Could Unattractiveness Become a Protected Class?

A few weeks ago, my colleague posted about whether obesity would become a protected class.

Biases based upon appearance don’t end with obesity. Studies show that:

Can our current set of federal, state, and local discrimination laws and regulations properly address appearance-based discrimination? Or does this bias demand that unattractiveness be made a new protected class?

In her book, The Beauty Bias, Standford Law Professor Deborah L. Rhode argues that narrow interpretations of state and federal law exclude from protection a variety of individuals who are unfairly discriminated against based upon their appearance. This appearance-based bias, she argues, infringes fundamental rights, compromises merit principles, reinforces debilitating stereotypes, and compounds the disadvantages of race, class, and gender.

Rhode argues in favor for laws prohibiting appearance-based discrimination, citing the examples of Michigan, and six localities (San Francisco, CA; Santa Cruz, CA; Madison, WI; Urbana, IL; Howard County, MD; and the District of Columbia) which each prohibit some form of appearance discrimination. She notes that while these laws “vary in coverage and in the frequency of enforcement…no jurisdiction has experienced the flood of frivolous claims that commentators have anticipated.”

But can we so quickly say that prohibitions against appearance-discrimination would not lead to a flood of frivolous claims?

Rhode herself admits, when discussing for example the 1992 ordinance in Santa Cruz, California that banned discrimination based on a variety of factors, including height, weight, and appearance, that the Santa Cruz ordinance permitted only “extremely limited remedies.” The ordinance does not allow for punitive damages, nor does it appear to allow for back pay or for emotional harm damages. Moreover, the size of a class action under a local ordinance would be necessarily limited.

But what if a prohibition against appearance discrimination was incorporated into Title VII? The remedies available under Title VII are far more favorable, and include the possibility of punitive damages and back pay. Moreover, if employees were to bring an appearance-based class action, the amount of damages at issue in such a lawsuit would certainly make an appearance-based class action, shall we say…attractive.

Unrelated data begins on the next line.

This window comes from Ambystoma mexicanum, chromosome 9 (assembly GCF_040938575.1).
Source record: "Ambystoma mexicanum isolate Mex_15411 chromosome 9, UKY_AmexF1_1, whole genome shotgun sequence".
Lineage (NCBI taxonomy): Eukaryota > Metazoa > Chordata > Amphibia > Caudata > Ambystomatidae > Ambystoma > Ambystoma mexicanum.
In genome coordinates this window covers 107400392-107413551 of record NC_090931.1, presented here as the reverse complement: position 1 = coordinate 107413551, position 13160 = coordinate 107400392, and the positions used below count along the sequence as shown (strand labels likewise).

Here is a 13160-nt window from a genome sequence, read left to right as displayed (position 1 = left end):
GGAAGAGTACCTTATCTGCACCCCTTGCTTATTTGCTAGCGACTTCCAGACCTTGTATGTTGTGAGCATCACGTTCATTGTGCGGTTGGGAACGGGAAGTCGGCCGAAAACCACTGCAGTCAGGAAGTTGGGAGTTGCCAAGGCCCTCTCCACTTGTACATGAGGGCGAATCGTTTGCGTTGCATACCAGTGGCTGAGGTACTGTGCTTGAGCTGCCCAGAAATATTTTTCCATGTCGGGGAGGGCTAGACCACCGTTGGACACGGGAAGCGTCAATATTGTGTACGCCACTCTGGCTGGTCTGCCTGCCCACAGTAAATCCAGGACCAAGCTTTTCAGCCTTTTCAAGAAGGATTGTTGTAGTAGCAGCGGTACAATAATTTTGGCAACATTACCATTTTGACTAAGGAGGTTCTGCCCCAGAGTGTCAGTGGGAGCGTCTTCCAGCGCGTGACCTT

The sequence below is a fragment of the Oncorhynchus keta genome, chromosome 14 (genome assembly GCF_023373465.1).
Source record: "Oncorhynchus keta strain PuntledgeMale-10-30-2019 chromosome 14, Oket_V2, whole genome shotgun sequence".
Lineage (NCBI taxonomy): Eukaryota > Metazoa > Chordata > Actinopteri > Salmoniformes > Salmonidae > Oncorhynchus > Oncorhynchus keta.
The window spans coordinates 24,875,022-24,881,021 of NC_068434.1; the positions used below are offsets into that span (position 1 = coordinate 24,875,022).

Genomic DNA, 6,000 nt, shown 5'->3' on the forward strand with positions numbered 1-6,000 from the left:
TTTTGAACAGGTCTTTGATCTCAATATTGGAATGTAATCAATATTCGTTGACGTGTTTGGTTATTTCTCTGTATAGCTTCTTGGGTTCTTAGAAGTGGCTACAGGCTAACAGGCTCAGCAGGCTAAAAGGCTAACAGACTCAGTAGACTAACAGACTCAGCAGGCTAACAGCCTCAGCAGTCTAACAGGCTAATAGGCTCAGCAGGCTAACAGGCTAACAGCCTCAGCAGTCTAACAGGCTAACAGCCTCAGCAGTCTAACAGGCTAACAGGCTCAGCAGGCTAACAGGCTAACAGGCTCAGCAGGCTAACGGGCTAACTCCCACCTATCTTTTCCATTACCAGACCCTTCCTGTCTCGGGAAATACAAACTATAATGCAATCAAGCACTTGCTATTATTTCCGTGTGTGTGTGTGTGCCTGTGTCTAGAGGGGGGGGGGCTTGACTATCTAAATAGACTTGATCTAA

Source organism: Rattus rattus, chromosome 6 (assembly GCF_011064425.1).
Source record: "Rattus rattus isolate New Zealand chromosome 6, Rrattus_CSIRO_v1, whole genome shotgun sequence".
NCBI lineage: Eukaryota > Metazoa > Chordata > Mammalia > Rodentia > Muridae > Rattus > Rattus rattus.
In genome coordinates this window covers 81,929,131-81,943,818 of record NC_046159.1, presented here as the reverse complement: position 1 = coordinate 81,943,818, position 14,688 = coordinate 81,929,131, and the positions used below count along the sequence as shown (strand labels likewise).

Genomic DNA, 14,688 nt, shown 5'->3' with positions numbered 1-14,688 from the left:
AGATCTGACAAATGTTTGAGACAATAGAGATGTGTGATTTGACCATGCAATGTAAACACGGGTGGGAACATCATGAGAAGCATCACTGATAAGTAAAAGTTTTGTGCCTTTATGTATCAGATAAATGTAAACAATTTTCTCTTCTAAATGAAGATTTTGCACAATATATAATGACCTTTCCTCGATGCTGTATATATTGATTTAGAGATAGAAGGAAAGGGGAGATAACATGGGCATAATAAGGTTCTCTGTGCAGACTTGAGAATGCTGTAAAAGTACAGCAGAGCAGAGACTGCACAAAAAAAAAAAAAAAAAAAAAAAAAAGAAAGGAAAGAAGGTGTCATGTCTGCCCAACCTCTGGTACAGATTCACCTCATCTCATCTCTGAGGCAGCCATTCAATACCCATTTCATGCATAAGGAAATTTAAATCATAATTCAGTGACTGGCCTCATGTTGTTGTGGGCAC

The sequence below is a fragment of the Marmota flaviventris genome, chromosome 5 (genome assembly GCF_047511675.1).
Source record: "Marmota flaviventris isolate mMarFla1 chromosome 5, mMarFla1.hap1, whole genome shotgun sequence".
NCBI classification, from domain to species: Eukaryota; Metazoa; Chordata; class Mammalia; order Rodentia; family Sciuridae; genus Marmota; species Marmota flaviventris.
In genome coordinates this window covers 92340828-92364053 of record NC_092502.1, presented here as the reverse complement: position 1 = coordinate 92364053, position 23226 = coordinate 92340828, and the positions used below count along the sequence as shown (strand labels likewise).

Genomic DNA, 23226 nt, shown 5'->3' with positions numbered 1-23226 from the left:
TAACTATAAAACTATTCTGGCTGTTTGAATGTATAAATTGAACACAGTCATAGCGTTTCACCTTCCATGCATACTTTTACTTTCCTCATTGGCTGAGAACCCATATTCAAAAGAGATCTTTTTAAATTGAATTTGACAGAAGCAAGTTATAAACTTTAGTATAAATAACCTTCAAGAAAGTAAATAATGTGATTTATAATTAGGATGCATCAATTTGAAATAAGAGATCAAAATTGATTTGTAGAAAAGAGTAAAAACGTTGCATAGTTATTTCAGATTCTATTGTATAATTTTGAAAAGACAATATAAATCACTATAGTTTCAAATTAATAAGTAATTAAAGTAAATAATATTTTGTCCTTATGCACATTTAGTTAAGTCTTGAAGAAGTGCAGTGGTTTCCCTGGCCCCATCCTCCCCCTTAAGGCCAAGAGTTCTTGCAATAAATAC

Further, trying an appearance-based discrimination case presents difficulties absent from most discrimination cases. Unlike most protected classes, unattractiveness is arguably not an immutable characteristic. Makeover shows like What Not To Wear have taught us that the homeliest of employees can be made beautiful in under three days. Isn’t it the employee’s responsibility to carry him or herself in a manner that improves others’ perceptions? What if the issue isn’t that the employee is unattractive, but rather, that at times the employee comes into work looking disheveled and unprofessional? An employer certainly has a bona fide business reason for desiring its employees to look professional. But how do you distinguish this from a claim of “appearance-based” discrimination (if that were covered by Title VII)?

Certain preferences are considered to be hard-wired into our biology, such as the preferences for facial symmetry, for thin waists and broad hips in women of child-bearing years, and for broad shoulders and small waists in men. How would a plaintiff go about proving that this deep-seated biological preference was the root of an employment decision? And in such cases, should biological preferences be a defense? Are we able to reasonably recognize such preferences in our own conduct and combat against them?

Unfair treatment is never a good idea in the workplace; it causes resentment among employees, is bad for morale, and may subject the employer (rightly or wrongly) to liability. While it is certainly desirable for employers to base employment decisions on non-appearance-based criteria, including unattractiveness as a protected class seems to open up a Pandora’s box of problems.